To understand this remarkable story, first you need to know a little about the Maasai. For centuries, the Maasai traveled with their cattle along the Great Rift Valley in Kenya and Tanzania. Families were polygamous — men had many wives and kids. Children rarely went to school, instead helping their parents take care of animals and doing chores around the house.
This is the world into which Jackson Ole Sapit, 53, was born — with one father and 11 mothers. He’s not sure how many siblings he has but guesses more than 50. Jackson’s father died when he was young, and his mother — his father’s seventh wife — and her three children were chased away from the family home by shrewd older brothers who understood the value of land. Jackson’s mother and her children became destitute.
Maasai parents didn’t believe in education, as boys were to herd cows, and girls worked around the house. But in 1973, Jackson and the other Maasai boys in his village were forced to attend. There, he began to hear about Jesus. “One of the songs [they sang],” he says, “was ‘More About Jesus.’” But he thought they were singing “moo” instead of “more.” He says, “I wondered, ‘Are they singing about cows?’” This was something he could relate to as a herder; his curiosity was piqued.
Of Dust, a Seattle-based band comprised of World Vision U.S. staff members, sings “More about Jesus.”
The next year, Jackson became sponsored through World Vision. Through sponsorship, Jackson received his first pair of shoes along with shoe polish to keep them shiny. He loved the smell of the polish so much that he slept with it. He received all the benefits of sponsorship, including medical check-ups. And then, World Vision saved his family’s life.
“In 1976, there was a severe drought. People were on the food program,” he says. “[World Vision] used to bring white maize — better maize than anyone else, beans — no one else got beans — and cooking oil. Our food became the food for the entire family. Everybody benefited. It took us through the whole drought.”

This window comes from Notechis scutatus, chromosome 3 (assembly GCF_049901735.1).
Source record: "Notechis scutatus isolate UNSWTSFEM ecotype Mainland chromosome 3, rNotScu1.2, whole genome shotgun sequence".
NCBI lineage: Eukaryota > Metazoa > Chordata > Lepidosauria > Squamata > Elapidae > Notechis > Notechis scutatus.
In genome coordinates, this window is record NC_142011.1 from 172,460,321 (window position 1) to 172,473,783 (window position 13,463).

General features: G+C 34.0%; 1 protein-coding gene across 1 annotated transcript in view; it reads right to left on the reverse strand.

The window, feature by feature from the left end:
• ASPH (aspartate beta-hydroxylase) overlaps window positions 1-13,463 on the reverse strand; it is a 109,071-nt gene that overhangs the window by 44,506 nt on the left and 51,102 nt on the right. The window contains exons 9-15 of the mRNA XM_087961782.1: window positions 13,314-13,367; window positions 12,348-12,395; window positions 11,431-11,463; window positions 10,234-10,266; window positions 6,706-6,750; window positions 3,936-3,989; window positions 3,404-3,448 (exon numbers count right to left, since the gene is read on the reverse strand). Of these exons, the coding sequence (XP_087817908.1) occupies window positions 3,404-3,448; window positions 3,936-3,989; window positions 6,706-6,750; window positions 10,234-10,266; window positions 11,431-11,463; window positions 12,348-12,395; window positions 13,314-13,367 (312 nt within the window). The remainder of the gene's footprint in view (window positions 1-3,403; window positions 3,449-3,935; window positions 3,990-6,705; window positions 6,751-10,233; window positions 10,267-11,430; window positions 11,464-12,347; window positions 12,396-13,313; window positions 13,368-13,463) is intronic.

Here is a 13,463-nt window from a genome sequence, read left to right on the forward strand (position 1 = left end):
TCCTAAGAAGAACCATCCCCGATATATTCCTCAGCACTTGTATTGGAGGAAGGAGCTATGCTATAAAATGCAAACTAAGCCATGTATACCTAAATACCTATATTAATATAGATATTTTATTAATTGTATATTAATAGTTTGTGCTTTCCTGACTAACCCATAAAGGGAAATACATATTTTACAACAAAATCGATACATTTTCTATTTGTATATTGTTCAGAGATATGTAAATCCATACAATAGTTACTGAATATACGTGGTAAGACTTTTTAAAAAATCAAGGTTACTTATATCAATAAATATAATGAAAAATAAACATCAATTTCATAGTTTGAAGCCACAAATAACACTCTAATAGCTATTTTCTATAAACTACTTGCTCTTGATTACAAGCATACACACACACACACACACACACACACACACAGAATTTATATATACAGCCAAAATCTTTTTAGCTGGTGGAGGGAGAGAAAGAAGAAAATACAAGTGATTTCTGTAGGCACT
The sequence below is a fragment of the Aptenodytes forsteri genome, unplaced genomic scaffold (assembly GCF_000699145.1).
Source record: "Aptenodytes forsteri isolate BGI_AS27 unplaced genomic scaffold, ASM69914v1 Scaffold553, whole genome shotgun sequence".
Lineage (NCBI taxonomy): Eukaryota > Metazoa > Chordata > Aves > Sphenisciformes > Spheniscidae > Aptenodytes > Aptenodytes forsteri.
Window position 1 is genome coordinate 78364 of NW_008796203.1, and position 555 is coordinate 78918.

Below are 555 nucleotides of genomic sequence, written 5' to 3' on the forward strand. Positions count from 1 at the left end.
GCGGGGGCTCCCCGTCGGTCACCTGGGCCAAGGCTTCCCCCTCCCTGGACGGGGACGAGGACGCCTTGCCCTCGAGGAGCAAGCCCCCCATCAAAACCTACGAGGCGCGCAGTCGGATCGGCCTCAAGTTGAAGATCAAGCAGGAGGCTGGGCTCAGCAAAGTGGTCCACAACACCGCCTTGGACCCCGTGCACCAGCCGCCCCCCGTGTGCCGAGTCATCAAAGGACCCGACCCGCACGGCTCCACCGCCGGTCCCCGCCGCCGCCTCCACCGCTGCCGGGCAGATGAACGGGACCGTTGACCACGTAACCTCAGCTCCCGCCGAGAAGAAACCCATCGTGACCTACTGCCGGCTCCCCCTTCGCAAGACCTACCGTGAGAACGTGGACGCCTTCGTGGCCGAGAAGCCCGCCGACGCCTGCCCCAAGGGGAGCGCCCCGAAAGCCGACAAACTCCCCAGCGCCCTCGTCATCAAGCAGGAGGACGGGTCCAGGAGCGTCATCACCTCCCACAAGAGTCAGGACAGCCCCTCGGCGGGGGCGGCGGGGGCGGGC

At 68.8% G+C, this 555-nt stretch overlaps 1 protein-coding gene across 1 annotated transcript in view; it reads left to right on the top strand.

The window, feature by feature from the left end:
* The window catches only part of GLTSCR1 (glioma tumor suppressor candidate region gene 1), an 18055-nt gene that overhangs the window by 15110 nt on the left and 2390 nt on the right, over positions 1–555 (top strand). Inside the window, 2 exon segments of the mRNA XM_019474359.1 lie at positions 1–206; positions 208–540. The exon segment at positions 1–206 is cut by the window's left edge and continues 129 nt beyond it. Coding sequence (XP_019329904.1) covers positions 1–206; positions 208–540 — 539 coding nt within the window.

When the rains came in 1977, World Vision helped the family grow their own food. “So again that became food for the entire family,” he says. “Every year, I got [school] uniforms and shoes. Even my sisters got presents at December.”
Jackson did well in his studies. “My teachers loved me,” he says. He loved school but felt he floundered during his final high school exams. Even though he finished in the top 10, he gave up on school and became a cattle trader, walking 10 days to Nairobi to sell cows.
It was during this period that he had an epiphany while resting in a forest with the cows, watching a spider rebuild its web. He realized how much he had been given, starting with World Vision sponsorship. He knew he needed to rebuild. “I went home singing,” he says, telling his mother: “I have seen God in an amazing way. He’s going to change my life.”
With the encouragement of an English missionary and a local pastor, Jackson became a priest. “The pastor said he wanted me to interview to start training to become the first Maasai pastor in the area,” he says. But there were two obstacles. “How would I speak in front of so many people?” he wondered. And a bigger fear: How would he officiate at funerals? “Maasai fear death,” he says. “The pastor is the one to conduct burials. I was afraid. How will I see dead bodies?” The pastor insisted, even giving him the money he needed for the interview. Jackson concocted a plan. “I said, ‘I will do it roughly so they won’t take me.’ I was so frank with them. That interested them. I was the first to be taken.”
In addition to the priesthood, Jackson worked for Tearfund, a development agency based in England. There he learned about development and running projects. He also studied at St. Paul’s Theological College and earned a master’s degree in development from the University of Reading in the U.K.
Upon his return from England, Jackson became a bishop. In 2016, he was elected as archbishop of Kenya. Again reluctant to take the position, “I said, ‘I can’t do this.’” Like Jonah, he says, he has resisted change at every turn, but he surrendered to God’s call when bishops all over Kenya texted him, urging him to take the position.
Today, the archbishop lives in Nairobi across the street from the state house where the president of Kenya lives. He has traveled to every county in Kenya preaching peace and has met with Salva Kiir, the president of South Sudan, imploring him to stop the civil war. Through his actions, his background shines: This is a man who combines theology and development in a way that puts God and people first.
He says his time as a sponsored child and experience with World Vision helped shape his vision for Kenya. “World Vision does community empowerment best,” he says. “We need to let people discover they are in relation to their environment, in relationship to God. They can envision their future, and World Vision can empower them.”
Jackson has now been married for 30 years to Esther. They have seven children who grew up hearing their father sing “‘Moo’ About Jesus.” Although life has led their father on a circuitous pathway from being a Maasai shepherd boy to leading 5 million Anglicans in Kenya, some things never change.